Three for One
Personally, I like to run 3 different 1-4 high plays for my sets. But I run them on the same call. How do the players know what play to run? By how the ball is entered into the offense. I have three different entries I use and each one triggers a specific play. I feel it is harder to scout (unless you read the blog I guess), and makes things more streamlined for the players.
I contend there are three MAIN entries into the 1-4 and these are the three I use primarily: Wing pass entry, wing dribble entry, and post pass entry. Now, there are also some things you can do in terms of pass fake the wing and have the wing back cut, call for a screen and roll, and things of that nature, but I usually use these three.
When you start in the 1-4, I really like the offense starting as a 1-4 low and coming up to high. It makes ball entry easier, I feel, and really helps you exploit other teams on the back cuts when they over play.
I also do not mind starting the offense from a box set with your bigs at the corners and your perimeters on the blocks and having your bigs set a downscreen and pop up. That is a good way to free your guys. I just don't like having guys get into the 1-4 set because they start from stationary and are easier to guard. At the same time though, I see a lot of teams start like this and do fine, usually until someone really applies the pressure.
When we run the dribble over, there are several things you can do out of it. I teach my guys to run the dribble over option when the wing is being denied, so obviously, I always have the wing run a back cut off the dribble over.
Another option is to have your back cutting wing set a screen for the other wing (almost flexish), who cuts across the lane and to the corner for a shot. You can also drop your post as a second screener and have him post up for an entry (depending on your post play), which is not shown here. Another option is to screen the screener with your post setting a downscreen on the wing that set the screen (as shown below).
When a pass is made from the point to the wing, there are several things you can do, some are more obvious than others. I only touch on the starts to the wing, but I feel the pass to the wing should be your most indepth play simply because it happens more often. Your dribble and post entries should be quicker and your wing entry should be more in depth. But I guess if you stress a dribble over or post entry, then that can be the more indepth set.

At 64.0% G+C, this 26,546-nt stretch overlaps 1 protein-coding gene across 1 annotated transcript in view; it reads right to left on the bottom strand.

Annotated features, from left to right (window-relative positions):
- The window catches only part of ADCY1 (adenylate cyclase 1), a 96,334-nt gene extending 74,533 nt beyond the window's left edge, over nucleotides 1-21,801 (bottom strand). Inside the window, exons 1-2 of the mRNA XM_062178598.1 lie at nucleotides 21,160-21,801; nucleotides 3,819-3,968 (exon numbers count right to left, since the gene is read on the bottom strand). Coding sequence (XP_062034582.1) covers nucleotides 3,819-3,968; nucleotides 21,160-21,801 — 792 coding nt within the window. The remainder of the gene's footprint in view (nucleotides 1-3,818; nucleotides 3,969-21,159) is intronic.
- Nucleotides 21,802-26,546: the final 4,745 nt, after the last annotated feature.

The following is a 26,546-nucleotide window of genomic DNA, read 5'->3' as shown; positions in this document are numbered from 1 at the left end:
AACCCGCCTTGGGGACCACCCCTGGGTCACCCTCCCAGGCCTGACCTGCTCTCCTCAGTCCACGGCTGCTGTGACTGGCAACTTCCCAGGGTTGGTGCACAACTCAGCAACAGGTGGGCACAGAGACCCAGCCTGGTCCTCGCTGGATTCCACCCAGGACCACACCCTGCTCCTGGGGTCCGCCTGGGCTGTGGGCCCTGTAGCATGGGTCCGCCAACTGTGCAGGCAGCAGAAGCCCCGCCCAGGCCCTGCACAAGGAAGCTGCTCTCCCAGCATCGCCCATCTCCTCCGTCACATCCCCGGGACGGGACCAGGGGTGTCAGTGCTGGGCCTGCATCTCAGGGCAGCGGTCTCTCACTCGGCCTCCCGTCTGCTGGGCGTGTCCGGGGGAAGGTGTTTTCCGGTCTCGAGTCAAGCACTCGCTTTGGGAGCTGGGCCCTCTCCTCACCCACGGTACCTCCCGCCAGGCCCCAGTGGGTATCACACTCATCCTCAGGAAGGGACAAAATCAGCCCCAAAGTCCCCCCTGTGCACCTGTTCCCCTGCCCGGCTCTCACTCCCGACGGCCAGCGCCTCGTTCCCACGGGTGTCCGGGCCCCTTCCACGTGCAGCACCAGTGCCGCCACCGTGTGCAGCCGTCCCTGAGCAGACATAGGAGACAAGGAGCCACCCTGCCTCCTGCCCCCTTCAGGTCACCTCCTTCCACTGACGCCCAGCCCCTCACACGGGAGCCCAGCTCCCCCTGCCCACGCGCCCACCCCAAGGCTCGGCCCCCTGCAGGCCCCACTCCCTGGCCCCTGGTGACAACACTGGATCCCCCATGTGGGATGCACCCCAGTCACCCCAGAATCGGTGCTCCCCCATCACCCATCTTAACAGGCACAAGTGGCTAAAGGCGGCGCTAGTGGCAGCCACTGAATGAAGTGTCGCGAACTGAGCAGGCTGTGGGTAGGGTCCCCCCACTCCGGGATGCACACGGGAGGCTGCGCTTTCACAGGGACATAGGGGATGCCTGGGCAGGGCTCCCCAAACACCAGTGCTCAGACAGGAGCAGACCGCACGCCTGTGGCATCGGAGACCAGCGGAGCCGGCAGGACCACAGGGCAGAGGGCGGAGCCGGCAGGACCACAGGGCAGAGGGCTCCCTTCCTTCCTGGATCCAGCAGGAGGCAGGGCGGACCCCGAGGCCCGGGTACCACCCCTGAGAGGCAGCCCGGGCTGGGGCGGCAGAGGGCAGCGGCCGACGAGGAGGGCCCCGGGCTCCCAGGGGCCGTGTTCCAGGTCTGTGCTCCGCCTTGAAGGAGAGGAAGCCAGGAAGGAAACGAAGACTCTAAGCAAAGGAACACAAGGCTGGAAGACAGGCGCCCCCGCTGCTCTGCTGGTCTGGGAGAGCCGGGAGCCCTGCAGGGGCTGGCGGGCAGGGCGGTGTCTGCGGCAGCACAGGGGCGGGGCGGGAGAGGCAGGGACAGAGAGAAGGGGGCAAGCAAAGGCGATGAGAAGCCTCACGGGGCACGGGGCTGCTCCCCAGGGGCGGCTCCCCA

And again, you can run the screen the opposite wing action, shown here with the screen the screener look for a pop. if you have a dominant point, I like to incorporate this because you are getting two looks for your point guard.
If you have a good post player, clear the point out to the opposite corner and have the post drop down, post and then set a screen the screener look for the post that set the back screen. Also, when the post goes up to set the back screen, it opens the lane for a good slashing wing to drive the ball to the basket.
Another good idea with the back screen is to incorporate a screen and roll with it. Again, send the point to the opposite corner and clear out the paint for the screen and roll.
Wing pass and screen away is another obvious option. Very vanilla, but very effective. There are some different things you can do that I will share with you here.
You can also set a double using the post players. There are two obvious ways to do it. The easiest is to screen with the backside post and the point. You can also screen with the ballside post and the point and have the backside post dive to the lane. I would definately add some screen the screener action for both of these.
The most obvious thing you can do out of the post entry is have your wing cut back door for a layup. From there you can add things like a back/cross screen for the opposite post, or a screen for the wing and have the opposite post screen down flex style.
Another obvious idea is to dive the opposite post into the post for a high-low as shown below with the optional screen away. You could also have your PG basket cut to the opposite block for a layup.
Another classic look is having your backside post backscreen for your point guard (or you could ahve them screen for your wing or double screen with the point guard). This look frees your pg for a layup and can have a high, low off of that. From this look you can have the PG back screen a wing or cross screen a wing to the corner for a shot (if posted on the block) then seperate out for a shot.
Again, there are tons of options from this point. Another good one, if your posts can handle, is having the post with the ball and the other post running a screen and roll. Good option with a talented post player.